Fish farm innovation scoops honorary research fellow entrepreneur award

A graduate and honorary research fellow from the University of Glasgow has been named O2 X Awards male entrepreneur of the year 2009.

The award recognises the achievements of Dr Sunil Kadri’s company Optoswim Technologies which is set to bring significant benefits to the fish farming industry through an invention designed to keep fish fit.

The device, created by Dr Kadri and Dr Neill Herbert, with electronics and software designed and developed by staff of the Bioelectronics Unit of the Faculty of Biomedical & Life Sciences, creates moving light patterns within a fish farm cage to provide the illusion of a moving background which the fish respond to by swimming together as a shoal. The lights are configured to trigger the optomotor response of the fish, which provides an important visual cue to help coordinate schooling.

By ensuring the fish get enough exercise through this method, Dr Kadri says the fish can grow faster, have less fat, more meat and also have an improved food conversion efficiency of around 20 percent resulting in a £1,000 saving per month on fish feed, per average-sized salmon net pen.

Dr Kadri, who completed a PhD in salmon behaviour at Glasgow in 1995, founded Optoswim in October 2007, four years after he was first approached by Dr Herbert to help commercialise his idea of using the optomotor response to bring the known benefits of exercise to commercial aquaculture.

The idea was then developed using Proof of Concept funding from Scottish Enterprise and the company has signed heads of terms with Glasgow-based business angel firm Barwell plc for equity investment, with Scottish SEED fund support.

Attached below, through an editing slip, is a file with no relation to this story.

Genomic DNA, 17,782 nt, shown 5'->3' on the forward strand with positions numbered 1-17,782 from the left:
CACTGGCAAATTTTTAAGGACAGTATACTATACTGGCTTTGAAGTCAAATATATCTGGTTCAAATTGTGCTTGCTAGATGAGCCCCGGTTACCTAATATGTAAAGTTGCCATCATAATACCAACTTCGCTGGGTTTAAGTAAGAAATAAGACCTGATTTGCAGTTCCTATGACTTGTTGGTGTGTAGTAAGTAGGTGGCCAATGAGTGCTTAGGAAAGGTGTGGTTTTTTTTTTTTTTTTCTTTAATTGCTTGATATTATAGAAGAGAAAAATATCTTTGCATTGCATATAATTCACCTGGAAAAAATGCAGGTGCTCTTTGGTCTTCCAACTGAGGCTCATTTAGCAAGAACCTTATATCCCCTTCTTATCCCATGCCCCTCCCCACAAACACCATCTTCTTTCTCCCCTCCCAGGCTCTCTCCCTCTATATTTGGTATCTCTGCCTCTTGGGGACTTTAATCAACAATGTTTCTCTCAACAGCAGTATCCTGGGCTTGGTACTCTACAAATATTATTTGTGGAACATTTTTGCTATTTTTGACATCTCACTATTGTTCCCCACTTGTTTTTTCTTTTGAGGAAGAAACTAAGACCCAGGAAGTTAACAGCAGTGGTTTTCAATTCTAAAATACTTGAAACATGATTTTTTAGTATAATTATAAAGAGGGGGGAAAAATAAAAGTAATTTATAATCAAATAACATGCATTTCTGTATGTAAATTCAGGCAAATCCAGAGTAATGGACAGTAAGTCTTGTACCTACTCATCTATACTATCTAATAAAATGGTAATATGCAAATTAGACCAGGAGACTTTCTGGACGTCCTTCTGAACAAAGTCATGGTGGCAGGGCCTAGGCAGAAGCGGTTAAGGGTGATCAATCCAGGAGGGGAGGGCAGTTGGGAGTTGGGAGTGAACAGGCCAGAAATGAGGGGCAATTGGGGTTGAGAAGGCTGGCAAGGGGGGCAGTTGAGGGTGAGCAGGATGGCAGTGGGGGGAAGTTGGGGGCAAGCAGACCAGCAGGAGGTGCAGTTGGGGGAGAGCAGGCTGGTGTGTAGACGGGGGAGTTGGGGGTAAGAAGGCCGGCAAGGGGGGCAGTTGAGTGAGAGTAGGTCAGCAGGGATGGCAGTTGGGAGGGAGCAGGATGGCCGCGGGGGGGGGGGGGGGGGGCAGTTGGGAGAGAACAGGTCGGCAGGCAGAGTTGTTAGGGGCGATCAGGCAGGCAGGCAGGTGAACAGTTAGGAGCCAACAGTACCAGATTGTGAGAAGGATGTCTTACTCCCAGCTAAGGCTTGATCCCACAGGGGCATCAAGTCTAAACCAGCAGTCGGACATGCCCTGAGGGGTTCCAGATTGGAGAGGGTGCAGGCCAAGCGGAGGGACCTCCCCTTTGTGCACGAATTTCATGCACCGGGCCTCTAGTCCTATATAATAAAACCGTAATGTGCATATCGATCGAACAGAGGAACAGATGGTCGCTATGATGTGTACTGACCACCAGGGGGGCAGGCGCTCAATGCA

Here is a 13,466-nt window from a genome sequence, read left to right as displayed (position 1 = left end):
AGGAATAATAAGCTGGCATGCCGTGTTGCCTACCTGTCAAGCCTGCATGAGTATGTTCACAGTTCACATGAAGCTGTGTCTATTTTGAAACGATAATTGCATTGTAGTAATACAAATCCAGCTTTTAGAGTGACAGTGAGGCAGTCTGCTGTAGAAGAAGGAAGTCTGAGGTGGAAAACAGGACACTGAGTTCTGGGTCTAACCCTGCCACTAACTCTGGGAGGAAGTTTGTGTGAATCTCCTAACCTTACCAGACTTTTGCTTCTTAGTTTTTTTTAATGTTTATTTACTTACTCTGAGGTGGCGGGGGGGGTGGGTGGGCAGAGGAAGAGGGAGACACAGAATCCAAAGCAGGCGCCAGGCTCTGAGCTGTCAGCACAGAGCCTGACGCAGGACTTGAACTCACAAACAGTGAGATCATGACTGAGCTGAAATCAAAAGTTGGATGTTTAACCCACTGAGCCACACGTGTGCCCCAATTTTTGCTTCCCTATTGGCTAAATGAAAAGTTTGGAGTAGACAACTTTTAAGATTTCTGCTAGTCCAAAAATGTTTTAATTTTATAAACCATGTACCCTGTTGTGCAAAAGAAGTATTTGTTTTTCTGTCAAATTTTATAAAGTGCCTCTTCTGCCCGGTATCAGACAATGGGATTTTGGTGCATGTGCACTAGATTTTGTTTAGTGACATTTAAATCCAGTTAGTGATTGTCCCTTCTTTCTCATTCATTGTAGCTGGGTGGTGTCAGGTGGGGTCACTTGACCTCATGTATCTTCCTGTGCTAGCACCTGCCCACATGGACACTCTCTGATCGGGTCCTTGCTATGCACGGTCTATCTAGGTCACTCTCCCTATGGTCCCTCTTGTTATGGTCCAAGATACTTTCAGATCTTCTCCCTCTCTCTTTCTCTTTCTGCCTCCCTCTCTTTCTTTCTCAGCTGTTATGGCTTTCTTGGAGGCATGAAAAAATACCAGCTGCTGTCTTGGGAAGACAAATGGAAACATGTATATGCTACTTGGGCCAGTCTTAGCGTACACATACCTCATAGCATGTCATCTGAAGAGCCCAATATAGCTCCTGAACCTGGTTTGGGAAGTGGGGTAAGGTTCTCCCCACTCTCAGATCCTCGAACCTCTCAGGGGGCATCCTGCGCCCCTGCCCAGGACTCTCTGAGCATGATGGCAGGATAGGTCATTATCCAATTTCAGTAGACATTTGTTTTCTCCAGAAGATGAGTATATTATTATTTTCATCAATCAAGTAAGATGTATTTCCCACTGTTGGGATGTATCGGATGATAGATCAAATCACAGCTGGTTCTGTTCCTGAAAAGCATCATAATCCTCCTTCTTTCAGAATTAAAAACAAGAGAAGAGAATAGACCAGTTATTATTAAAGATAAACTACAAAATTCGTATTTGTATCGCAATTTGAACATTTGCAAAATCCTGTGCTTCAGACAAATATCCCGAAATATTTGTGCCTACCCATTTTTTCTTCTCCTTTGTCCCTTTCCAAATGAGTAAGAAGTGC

The system is currently undergoing in-field testing and has shown promising initial  results. A successful outcome will trigger SMART:SCOTLAND funding to examine the best future design to withstand the harsh marine environment while remaining easy to handle and appropriate for mass manufacture. This will be the first step in taking the product to market and Dr Kadri says there is plenty of interest in the product.

Sunil, a New Zealander, said: “We’ve had a lot of expressions of interest from Scottish, Norwegian and Chilean fish producers. There is certainly a huge market, with around 55,000 fish farm pens in intensive aquaculture worldwide. 

“If the field test results are good we hope to have the product available for purchase 18 months from now. We’re also starting to look at other products that we can bring to this market too.

“Winning the O2 award has been a real boost and is a real vote of confidence in the business.”

Sunil’s win in the O2 awards has won him a £5,000 cash prize, extensive PR, and one year of business mentoring from Scottish entrepreneur and Dragon’s Den star Shaf Rasul, who was part of the judging panel which awarded Sunil.


For more information contact Stuart Forsyth in the University of Glasgow Media Relations Office on 0141 330 4831 or email s.forsyth@admin.gla.ac.uk

First published: 12 October 2009

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